English Cuisine

    

The traditional food of England has long been recognised for its simplicity of ingredients and flavour. However, England has a complex history and has featured as a major global player. This has meant that people from all over the world have settled in this country, bringing with them flavours and techniques. Over time, these foreign influences have permeated the English cuisine, creating a more multifaceted food culture than ever before.

During the 16th and 17th centuries, English Protestants formed a group called the Puritans. These ones were averse to strong flavours and bold ingredients (such as garlic, for example) as these had Catholic Continental political references. This led to a distinct simplification of English cuisine. As the Puritans moved between England, Wales, Scotland and Ireland, they took their conservative ideas with them.

Then, after World War II, England saw the influx of other cultures and nationalities. As North Americans, Indians and Chinese immigrants flooded across the border, they introduced the locals to garlic, chilli, exotic sauces, and much more. Today, Thai, Italian, Spanish, Portuguese and French influences have also been incorporated into the English menus.

Traditionally, English food uses lamb, beef, pork, chicken and fish as its feature item. The meat is then accompanied by potatoes (in various forms) and one vegetable. Because all of these products are sourced within the country, they are of the best quality. Fruit and vegetables are amply available and of superior condition.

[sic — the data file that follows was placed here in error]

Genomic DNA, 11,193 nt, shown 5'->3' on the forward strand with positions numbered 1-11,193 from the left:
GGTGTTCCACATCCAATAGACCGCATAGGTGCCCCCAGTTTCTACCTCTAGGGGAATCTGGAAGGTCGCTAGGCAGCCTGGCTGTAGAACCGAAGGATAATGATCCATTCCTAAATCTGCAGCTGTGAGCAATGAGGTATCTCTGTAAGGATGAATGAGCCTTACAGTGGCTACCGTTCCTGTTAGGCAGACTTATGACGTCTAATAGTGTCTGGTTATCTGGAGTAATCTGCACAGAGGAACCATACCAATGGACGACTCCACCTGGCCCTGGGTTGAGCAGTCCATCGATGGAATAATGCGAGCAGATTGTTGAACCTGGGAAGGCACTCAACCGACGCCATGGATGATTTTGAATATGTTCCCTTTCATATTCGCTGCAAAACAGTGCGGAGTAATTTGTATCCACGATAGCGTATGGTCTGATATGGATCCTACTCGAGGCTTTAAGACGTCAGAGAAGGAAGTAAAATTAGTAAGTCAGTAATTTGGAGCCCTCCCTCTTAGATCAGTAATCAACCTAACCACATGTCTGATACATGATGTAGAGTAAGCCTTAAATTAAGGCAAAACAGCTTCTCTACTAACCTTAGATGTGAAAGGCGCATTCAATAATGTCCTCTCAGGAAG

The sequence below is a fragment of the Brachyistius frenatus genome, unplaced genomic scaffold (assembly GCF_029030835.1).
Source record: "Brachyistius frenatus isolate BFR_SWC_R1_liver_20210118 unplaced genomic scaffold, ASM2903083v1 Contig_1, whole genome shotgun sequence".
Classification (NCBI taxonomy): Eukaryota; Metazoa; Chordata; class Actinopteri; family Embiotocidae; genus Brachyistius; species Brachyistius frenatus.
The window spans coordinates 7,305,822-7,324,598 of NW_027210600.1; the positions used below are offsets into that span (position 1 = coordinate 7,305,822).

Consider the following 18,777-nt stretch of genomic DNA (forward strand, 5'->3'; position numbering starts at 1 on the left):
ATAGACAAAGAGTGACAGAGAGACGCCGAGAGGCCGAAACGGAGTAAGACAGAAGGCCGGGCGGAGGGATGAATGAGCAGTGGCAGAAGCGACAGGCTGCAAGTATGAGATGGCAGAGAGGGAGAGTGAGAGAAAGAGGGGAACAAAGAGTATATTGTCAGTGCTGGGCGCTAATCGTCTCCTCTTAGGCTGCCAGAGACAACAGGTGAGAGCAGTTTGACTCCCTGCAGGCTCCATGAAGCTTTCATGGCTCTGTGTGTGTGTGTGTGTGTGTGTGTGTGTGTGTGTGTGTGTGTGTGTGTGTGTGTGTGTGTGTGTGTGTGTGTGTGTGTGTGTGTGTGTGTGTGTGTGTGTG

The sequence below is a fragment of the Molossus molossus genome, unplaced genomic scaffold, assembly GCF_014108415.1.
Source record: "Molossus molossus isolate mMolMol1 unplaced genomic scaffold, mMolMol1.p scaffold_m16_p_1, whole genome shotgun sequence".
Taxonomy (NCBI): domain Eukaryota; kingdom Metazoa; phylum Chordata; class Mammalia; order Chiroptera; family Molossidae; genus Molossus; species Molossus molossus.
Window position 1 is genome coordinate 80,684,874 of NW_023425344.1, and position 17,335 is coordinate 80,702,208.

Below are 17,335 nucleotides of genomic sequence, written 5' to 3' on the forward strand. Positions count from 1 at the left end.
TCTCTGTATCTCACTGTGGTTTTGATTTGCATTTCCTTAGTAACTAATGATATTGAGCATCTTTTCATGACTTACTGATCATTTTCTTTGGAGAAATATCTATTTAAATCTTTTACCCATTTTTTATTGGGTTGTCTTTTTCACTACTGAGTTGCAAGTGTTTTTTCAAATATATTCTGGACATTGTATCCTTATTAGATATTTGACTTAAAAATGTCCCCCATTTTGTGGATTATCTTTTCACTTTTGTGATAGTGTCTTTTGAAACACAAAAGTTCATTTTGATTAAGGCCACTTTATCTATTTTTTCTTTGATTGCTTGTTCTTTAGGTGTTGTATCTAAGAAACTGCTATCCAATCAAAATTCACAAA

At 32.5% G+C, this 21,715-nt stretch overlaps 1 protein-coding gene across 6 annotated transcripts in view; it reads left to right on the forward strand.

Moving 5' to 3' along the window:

The following dishes are considered to be traditional in England:

 

Image of a steak and kidney pie with peas and carrots
Steak and kidney pie with peas and carrots

• Roast beef
• Yorkshire Pudding (a dense batter that it baked and served with roast beef and gravy)
• Toad-in-the-Hole (sausage in the same batter used to make Yorkshire puddings, served with onion gravy)
• Fish and chips
• Ploughman's Lunch (a pub lunch that is made up of cheese, gherkins and pickled onions and served with chunks of fresh bread)
• Cottage Pie & Shepherd's Pie (mince and mash pies)
• Gammon steak with egg
• Lancashire Hotpot (a meat casserole topped with slices of potato before being baked)
• Bubble and Squeak (the vegetables that have been left over from a roast are mixed with mashed potato and shallow friend until both sides are brown. This is usually served with cold meat)
• English Breakfast (a full English Breakfast comprises bacon, eggs, tomatoes (fried or grilled), fried mushrooms, sausages and toast. This is traditionally served with tea, which is often replaced by coffee nowadays)
• Bangers and Mash (sausages and mashed potato, served with gravy. This dish was the staple meal of the working class for many decades, but has become a traditional favourite)
• Black Pudding (a sausage made of blood and a filler – fat, suet, potatoes, bread, etc... - that becomes congealed when cool)
• Spotted Dick (a steamed pudding with suet and dried fruit, served with custard or a home-made syrup)
• Trifle (layers of sponge cake, jelly, cream, jam and custard. Sometimes, alcohol and tinned fruit is added)
• Apple Crumble
• Semolina pudding (a creamy dessert made with eggs, milk and sugar, served with raisins and jam)
• Roly-poly (pastry dough smeared with jam or fruit, rolled into a wheel and baked)
• Sunday Roast (comprising roast beef, roast potatoes, vegetables and Yorkshire Pudding)
• Pies and pasties




Although English cuisine has had the reputation of being bland and predictable for many years, it is gaining international esteem as chefs develop these traditional dishes and flavours. “Fish ‘n chips” is no longer limited by its title, but can be made using a variety of game fish and other seafood, for example. This has meant a complete turnaround in the global perception of the food of this age-old country.

For more information, please view: http://en.wikipedia.org/wiki/English_cuisine